Skip to comments.Anne Frank Tree to Stay
Posted on 01/23/2008 1:42:33 PM PST by knighthawk
AMSTERDAM, 24/01/08 - The Anne Frank Tree in Amsterdam will be left in place for at least five to ten years. A special construction will support the world-famous chestnut, Arnold Heertje, a committee member of the Support Anne Frank Tree foundation, reported yesterday.
The Jewish girl Anne Frank looked out on the chestnut from her hiding place in WWII and wrote about it in her world-famous diary. The announcement at the end of 2007 that the tree would be felled prompted worldwide attention in the media. On the internet, chestnuts from the tree were offered for sale for hundreds of euros each.
The Centrum district of Amsterdam municipality and the Anne Frank Foundation wanted to cut down the tree because it has been attacked by an aggressive fungus. A court declared at the end of 2007 that those for and against the felling must first try to reach a compromise before a definite decision was made. This agreement has now been reached.
Support Anne Frank Tree will take over the care of the tree from Amsterdam's Centrum district council from February. The organisation will start a fund-raising campaign. The support construction will cost 50,000 euros, and Support Anne Frank Tree also needs a one-off sum of 20,000 euros for work on the chestnut's top and about 10,000 euros a year for maintenance of the tree.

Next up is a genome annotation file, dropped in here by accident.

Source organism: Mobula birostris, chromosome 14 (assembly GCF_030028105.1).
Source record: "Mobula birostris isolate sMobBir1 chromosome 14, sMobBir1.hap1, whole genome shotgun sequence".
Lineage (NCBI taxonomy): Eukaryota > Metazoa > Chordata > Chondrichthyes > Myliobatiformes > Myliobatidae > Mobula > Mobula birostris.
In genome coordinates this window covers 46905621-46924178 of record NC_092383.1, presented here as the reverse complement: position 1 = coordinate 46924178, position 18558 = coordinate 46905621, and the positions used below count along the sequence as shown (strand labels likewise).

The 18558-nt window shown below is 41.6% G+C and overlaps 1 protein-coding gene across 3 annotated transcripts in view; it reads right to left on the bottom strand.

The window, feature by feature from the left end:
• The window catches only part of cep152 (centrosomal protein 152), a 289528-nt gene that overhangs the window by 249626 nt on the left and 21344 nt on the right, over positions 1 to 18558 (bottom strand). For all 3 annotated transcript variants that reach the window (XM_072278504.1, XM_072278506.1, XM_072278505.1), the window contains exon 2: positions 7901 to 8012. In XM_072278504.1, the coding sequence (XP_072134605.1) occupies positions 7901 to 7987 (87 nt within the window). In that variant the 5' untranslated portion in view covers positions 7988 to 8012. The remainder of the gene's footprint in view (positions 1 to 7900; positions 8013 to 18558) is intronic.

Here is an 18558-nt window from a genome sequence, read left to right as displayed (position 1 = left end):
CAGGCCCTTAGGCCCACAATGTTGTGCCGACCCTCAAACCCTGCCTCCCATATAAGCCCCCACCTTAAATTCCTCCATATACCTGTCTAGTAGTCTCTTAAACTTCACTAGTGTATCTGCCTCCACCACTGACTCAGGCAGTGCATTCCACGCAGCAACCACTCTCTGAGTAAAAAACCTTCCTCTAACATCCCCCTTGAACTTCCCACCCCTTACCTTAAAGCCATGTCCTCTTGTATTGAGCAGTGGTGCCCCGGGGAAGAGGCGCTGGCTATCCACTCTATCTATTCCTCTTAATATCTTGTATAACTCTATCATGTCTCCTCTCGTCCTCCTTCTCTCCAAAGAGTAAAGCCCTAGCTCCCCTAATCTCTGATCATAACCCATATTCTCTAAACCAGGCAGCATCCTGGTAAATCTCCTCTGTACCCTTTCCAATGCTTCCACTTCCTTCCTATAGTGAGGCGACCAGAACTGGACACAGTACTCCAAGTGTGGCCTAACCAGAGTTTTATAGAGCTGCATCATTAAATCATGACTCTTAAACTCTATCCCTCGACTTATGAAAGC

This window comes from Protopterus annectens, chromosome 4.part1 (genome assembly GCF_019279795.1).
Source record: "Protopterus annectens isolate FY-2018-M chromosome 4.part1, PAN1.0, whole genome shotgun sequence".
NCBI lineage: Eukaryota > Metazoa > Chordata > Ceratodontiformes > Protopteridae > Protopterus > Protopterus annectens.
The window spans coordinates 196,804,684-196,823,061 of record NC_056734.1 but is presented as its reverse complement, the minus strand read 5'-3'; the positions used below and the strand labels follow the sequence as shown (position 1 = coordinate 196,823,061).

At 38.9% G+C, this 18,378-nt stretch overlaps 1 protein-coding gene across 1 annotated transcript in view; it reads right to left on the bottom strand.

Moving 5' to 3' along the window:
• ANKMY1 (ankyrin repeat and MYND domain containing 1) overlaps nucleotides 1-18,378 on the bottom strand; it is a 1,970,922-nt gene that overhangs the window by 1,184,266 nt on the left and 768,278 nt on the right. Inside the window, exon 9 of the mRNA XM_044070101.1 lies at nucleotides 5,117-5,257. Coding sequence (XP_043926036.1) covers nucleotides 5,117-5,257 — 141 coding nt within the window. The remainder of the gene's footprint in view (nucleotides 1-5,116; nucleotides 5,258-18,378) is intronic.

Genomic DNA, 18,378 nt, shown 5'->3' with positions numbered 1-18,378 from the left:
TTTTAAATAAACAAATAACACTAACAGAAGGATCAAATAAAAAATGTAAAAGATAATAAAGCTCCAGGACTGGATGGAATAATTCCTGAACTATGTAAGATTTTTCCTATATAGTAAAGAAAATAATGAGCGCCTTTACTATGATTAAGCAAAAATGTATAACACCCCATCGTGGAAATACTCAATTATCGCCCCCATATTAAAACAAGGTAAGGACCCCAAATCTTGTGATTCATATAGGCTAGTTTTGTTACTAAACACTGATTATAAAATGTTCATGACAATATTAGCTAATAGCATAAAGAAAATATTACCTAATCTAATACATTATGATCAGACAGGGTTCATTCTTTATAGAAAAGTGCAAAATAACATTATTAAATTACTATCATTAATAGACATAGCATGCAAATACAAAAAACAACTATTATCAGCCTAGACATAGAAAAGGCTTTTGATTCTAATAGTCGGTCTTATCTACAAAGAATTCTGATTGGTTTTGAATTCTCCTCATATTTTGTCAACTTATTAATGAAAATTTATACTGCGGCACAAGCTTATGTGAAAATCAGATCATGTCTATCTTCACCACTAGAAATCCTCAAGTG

I visited the Ann Frank house some years back.
A very moving experience
Good. Sometimes an old tree deserves to stay, even if there’s not much left of it.
I recently saw a photograph of Sir Philip Sidney’s oak at Penshurst, estimated to be a thousand years old. Ben Jonson mentions it in his poem, “To Penshurst.”
The trunk was rotten and hollowed out, and recently some foolish children set it on fire, burning most of the remains. But there’s still a hollow burned-out trunk standing, and one small living branch sticking out from one side of it.
I’d post a picture here, but I couldn’t find one on the net.
I did find a video of the tree at National Geographic. It doesn’t look to bad to me.
Bet the Muslims want it taken down.
Chestnut trees are vulnerable to blight. That’s why they’re gone from North America.
I put nothing past those people.
I wonder if the owners of the Frank tree sell seedlings from it? My grandmother kept a Dutch Elm alive for three decades during the Dutch Elm disease time. She cut a few whips every year for family members to propagate.
There is something majestic about an ancient tree, even if it is in a poor condition. Some people have no imagination and they have no reverence for anything. They think that anything older than yesterday is irrelevant and should be destroyed. They claim to be ultra-modern, but to me such people are savages.
My daughter and her family visited Oaxaca last year, before the radical strike there. There's a giant Tule tree that may be one of the biggest in the world.
Here's a picture of the trunk, which is said to be 154 feet in circumference:
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